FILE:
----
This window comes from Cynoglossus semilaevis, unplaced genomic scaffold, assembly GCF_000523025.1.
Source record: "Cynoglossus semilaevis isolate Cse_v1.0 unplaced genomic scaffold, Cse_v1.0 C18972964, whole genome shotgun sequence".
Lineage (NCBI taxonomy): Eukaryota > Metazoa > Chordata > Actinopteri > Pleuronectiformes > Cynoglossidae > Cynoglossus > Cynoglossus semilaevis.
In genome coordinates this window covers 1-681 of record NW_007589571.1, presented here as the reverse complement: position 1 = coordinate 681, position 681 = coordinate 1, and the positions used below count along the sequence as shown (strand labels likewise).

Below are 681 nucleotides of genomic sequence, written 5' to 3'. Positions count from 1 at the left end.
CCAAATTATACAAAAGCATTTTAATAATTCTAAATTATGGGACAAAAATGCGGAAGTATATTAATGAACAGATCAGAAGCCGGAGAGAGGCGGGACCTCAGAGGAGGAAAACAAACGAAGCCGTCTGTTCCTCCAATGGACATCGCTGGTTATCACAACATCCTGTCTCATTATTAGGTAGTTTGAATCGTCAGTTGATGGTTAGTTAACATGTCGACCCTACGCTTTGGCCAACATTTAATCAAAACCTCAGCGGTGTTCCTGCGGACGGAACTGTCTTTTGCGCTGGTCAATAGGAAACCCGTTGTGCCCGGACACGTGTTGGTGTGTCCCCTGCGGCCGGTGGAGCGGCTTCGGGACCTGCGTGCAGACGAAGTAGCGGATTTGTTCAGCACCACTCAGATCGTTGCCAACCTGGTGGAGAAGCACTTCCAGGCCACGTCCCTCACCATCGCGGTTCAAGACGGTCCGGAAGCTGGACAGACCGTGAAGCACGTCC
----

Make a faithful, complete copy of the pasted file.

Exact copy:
This window comes from Cynoglossus semilaevis, unplaced genomic scaffold, assembly GCF_000523025.1.
Source record: "Cynoglossus semilaevis isolate Cse_v1.0 unplaced genomic scaffold, Cse_v1.0 C18972964, whole genome shotgun sequence".
Lineage (NCBI taxonomy): Eukaryota > Metazoa > Chordata > Actinopteri > Pleuronectiformes > Cynoglossidae > Cynoglossus > Cynoglossus semilaevis.
In genome coordinates this window covers 1-681 of record NW_007589571.1, presented here as the reverse complement: position 1 = coordinate 681, position 681 = coordinate 1, and the positions used below count along the sequence as shown (strand labels likewise).

Below are 681 nucleotides of genomic sequence, written 5' to 3'. Positions count from 1 at the left end.
CCAAATTATACAAAAGCATTTTAATAATTCTAAATTATGGGACAAAAATGCGGAAGTATATTAATGAACAGATCAGAAGCCGGAGAGAGGCGGGACCTCAGAGGAGGAAAACAAACGAAGCCGTCTGTTCCTCCAATGGACATCGCTGGTTATCACAACATCCTGTCTCATTATTAGGTAGTTTGAATCGTCAGTTGATGGTTAGTTAACATGTCGACCCTACGCTTTGGCCAACATTTAATCAAAACCTCAGCGGTGTTCCTGCGGACGGAACTGTCTTTTGCGCTGGTCAATAGGAAACCCGTTGTGCCCGGACACGTGTTGGTGTGTCCCCTGCGGCCGGTGGAGCGGCTTCGGGACCTGCGTGCAGACGAAGTAGCGGATTTGTTCAGCACCACTCAGATCGTTGCCAACCTGGTGGAGAAGCACTTCCAGGCCACGTCCCTCACCATCGCGGTTCAAGACGGTCCGGAAGCTGGACAGACCGTGAAGCACGTCC